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Eleventh Circuit: Taxpayer denied losses from S corporation’s indebtedness

Taxpayer denied losses, S corporation’s indebtedness

The U.S. Court of Appeals for the Eleventh Circuit today affirmed a memorandum opinion of the U.S. Tax Court that disallowed losses claimed by the taxpayer with regard to S corporation indebtedness.


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The case is:  Meruelo v. Commissioner, 18-11909 (11th Cir. May 6, 2019). Read the Eleventh Circuit’s decision [PDF 100 KB]


The taxpayer (an individual) was a shareholder (holding 49% of the stock) of an S corporation that was involved in Florida real estate. The company suffered approximately $27 million in losses after banks foreclosed on its condominium complex. The taxpayer:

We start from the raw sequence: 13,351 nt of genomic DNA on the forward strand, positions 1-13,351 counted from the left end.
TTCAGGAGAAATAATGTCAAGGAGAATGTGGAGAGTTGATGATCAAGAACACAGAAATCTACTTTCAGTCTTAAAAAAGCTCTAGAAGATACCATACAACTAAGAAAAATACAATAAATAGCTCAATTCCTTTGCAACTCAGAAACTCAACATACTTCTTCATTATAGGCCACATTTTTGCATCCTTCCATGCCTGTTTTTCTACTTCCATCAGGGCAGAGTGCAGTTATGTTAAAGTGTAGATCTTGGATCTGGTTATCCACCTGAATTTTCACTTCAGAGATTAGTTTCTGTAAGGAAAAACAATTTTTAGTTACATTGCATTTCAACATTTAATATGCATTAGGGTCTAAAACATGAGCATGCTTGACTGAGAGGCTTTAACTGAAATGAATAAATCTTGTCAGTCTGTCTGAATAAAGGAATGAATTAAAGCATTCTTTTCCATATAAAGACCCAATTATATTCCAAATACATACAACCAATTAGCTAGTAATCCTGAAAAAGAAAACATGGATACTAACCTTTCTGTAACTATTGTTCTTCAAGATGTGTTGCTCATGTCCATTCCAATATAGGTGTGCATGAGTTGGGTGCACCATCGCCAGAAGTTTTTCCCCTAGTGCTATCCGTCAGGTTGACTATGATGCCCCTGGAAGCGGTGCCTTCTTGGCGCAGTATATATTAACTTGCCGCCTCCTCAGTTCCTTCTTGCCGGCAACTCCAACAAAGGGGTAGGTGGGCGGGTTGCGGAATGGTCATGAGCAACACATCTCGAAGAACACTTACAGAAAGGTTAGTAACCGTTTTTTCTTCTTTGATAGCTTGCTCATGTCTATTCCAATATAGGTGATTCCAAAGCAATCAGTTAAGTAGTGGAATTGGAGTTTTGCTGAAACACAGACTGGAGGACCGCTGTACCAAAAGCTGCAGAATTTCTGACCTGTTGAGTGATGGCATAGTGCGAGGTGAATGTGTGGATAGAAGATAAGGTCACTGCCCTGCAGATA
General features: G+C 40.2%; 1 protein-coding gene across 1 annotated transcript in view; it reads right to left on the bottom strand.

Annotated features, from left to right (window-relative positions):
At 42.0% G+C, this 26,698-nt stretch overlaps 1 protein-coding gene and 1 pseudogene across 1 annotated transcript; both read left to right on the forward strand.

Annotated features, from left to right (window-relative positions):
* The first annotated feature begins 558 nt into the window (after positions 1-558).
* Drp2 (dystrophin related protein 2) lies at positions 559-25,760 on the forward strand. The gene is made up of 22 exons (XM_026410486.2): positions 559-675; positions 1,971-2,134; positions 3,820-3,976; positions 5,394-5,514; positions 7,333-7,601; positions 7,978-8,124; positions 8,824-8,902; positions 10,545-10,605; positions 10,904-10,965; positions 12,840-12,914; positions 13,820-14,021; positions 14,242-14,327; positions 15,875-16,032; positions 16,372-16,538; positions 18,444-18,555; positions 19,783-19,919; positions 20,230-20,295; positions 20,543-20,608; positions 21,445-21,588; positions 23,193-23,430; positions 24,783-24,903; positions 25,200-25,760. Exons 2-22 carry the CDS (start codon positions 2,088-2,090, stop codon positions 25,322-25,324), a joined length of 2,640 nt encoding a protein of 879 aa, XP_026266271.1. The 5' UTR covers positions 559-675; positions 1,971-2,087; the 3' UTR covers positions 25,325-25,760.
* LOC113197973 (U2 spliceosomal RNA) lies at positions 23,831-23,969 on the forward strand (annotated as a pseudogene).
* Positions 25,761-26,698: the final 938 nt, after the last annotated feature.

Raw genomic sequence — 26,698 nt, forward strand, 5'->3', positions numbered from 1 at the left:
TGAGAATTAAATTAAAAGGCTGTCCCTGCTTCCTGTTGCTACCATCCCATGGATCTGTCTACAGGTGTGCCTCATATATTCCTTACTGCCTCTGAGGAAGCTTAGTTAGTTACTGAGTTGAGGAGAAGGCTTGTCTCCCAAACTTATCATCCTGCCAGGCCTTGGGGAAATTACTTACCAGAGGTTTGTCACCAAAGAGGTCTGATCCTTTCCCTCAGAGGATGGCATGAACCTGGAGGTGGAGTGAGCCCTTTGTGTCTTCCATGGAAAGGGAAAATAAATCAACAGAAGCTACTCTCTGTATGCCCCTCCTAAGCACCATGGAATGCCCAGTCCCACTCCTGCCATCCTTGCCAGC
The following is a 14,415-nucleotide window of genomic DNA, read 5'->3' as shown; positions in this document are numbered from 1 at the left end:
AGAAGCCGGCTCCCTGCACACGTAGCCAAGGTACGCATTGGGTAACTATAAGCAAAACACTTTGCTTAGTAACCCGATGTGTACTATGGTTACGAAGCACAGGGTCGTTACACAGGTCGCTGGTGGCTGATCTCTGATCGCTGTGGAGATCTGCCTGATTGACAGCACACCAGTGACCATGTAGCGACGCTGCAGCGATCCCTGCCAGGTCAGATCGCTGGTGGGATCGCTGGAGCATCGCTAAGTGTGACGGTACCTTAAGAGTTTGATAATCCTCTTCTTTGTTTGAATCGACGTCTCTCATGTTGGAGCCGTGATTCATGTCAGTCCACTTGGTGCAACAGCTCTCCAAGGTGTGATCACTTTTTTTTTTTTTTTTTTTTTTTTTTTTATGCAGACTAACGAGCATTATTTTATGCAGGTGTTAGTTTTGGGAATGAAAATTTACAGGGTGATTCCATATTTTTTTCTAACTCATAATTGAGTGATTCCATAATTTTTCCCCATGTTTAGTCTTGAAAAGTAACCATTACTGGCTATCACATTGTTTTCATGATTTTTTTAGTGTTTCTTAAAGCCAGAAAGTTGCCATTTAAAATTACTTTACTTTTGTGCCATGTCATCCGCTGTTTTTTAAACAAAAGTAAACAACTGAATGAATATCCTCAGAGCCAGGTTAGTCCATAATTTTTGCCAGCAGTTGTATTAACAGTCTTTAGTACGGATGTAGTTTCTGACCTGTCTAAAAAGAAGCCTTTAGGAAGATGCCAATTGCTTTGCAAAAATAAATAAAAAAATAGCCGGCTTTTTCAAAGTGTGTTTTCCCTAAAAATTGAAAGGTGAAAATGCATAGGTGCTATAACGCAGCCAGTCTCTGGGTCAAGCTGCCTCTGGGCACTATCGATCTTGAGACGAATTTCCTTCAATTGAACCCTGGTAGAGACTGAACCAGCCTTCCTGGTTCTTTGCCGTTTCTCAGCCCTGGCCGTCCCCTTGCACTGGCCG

• Asserted that he had a sufficient basis in the company’s indebtedness for him to deduct $13 million as his share of the loss
  • Claimed basis from a $5 million capital contribution he made to the company and more than $9 million of indebtedness from net transfers through various other business entities in which he held an interest

The IRS determined that the taxpayer could claim only the $5 million basis—and not the $9 million—because any debt ran from the company to the other business entities.

The Tax Court determined that the taxpayer had failed to establish a bona fide indebtedness of $9 million running directly to him and further that he had failed to establish that he had made an “actual economic outlay” toward the debt.

The Eleventh Circuit today affirmed the Tax Court, after determining that the issue was whether monetary transfers between various business entities partly owned by the taxpayer and an S corporation that were later reclassified as loans from the taxpayer to the S corporation established a “bona fide indebtedness” that “runs directly” to the taxpayer. The Eleventh Circuit held that the Tax Court had correctly determined that the taxpayer did not establish a bona fide indebtedness that ran directly to him. 

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